Now we just need to modify the sshd PAM configuration file ("/etc/pam.d/sshd") to add the google authenticator "auth" module (with the parameter specifying the new location of the token files) after the "password-auth" substack, but before the "postlogin" inclusion. This is what my config file looks like now:

auth       substack     password-auth
auth       required     pam_google_authenticator.so secret=/home/${USER}/.ssh/google_authenticator
auth       include      postlogin
account    required     pam_sepermit.so
account    required     pam_nologin.so
account    include      password-auth
password   include      password-auth
# pam_selinux.so close should be the first session rule
session    required     pam_selinux.so close
session    required     pam_loginuid.so
# pam_selinux.so open should only be followed by sessions to be executed in the user context
session    required     pam_selinux.so open env_params
session    required     pam_namespace.so
session    optional     pam_keyinit.so force revoke
session    optional     pam_motd.so
session    include      password-auth
session    include      postlogin

Problem #2: Fedora's sshd config

Back at the start I said the way I want this to work is: If a user has an authorised SSH key, they can log-in using just that. Otherwise, the user should then be prompted for both a password and then an authenticator token (also: always ask for password and token, regardless of whether the user exists or not, or the password is good or bad). The way to do this is to add the following directive to one of the sshd config files (NOTE: only space separators, no commas - that would mean "must have pub-key and password and token"):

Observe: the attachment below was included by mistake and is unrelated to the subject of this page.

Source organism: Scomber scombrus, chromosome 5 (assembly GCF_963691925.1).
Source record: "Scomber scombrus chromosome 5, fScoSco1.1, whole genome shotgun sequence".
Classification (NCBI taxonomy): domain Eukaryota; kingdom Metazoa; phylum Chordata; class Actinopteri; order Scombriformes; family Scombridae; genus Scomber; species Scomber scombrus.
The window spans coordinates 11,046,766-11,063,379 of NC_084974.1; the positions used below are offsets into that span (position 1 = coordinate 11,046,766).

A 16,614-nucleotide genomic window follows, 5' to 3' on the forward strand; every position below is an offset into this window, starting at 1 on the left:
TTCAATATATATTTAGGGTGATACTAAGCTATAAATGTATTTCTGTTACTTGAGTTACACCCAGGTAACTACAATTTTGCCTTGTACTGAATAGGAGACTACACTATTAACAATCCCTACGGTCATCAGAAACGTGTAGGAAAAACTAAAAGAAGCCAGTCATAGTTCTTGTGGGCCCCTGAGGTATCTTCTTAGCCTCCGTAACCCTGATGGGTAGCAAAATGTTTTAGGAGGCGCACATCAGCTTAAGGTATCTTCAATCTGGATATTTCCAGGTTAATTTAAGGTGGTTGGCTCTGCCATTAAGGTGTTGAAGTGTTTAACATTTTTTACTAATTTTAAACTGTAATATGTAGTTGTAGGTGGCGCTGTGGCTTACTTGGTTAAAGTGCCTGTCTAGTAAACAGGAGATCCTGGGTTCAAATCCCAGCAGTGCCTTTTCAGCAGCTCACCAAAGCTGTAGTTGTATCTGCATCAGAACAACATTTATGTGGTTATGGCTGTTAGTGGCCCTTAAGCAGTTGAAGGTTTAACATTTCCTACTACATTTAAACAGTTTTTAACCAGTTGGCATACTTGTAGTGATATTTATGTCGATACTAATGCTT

AuthenticationMethods publickey keyboard-interactive

The next problem is that by default "keyboard-interactive" is disabled in Fedora, and it took me ages to work out what the problem was. It turns-out that the supplemental sshd config file "/etc/ssh/sshd_config.d/50-redhat.conf" has the setting "ChallengeResponseAuthentication no" (This is the old/deprecated name for the "KbdInteractiveAuthentication" setting). I believe this setting is here because keyboard-interactive (i.e. PAM) authentication can interfere with the setting "PermitRootLogin without-password". I don't intend to use that setting, so I'll just comment-out the "ChallengeResponseAuthentication" denial. Seeing as I have to add the "AuthenticationMethods" setting somewhere as well, I put it next to this commented-out line as the changes are related. This is what my "/etc/ssh/sshd_config.d/50-redhat.conf" file looks like now:

# This system is following system-wide crypto policy. The changes to
# crypto properties (Ciphers, MACs, ...) will not have any effect in
# this or following included files. To override some configuration option,
# write it before this block or include it before this file.
# Please, see manual pages for update-crypto-policies(8) and sshd_config(5).
Include /etc/crypto-policies/back-ends/opensshserver.config

SyslogFacility AUTHPRIV

AuthenticationMethods publickey keyboard-interactive
#ChallengeResponseAuthentication no

GSSAPIAuthentication yes
GSSAPICleanupCredentials no

UsePAM yes

X11Forwarding yes

# It is recommended to use pam_motd in /etc/pam.d/sshd instead of PrintMotd,
# as it is more configurable and versatile than the built-in version.
PrintMotd no


Once all the config file modifications have been made, it's a simple task of restarting sshd and everything should be working as intended.

$ sudo systemctl restart sshd

You should now be able to log-in using a pre-shared public key pair, or a password + OTP-token pair if you don't have a matching key pair.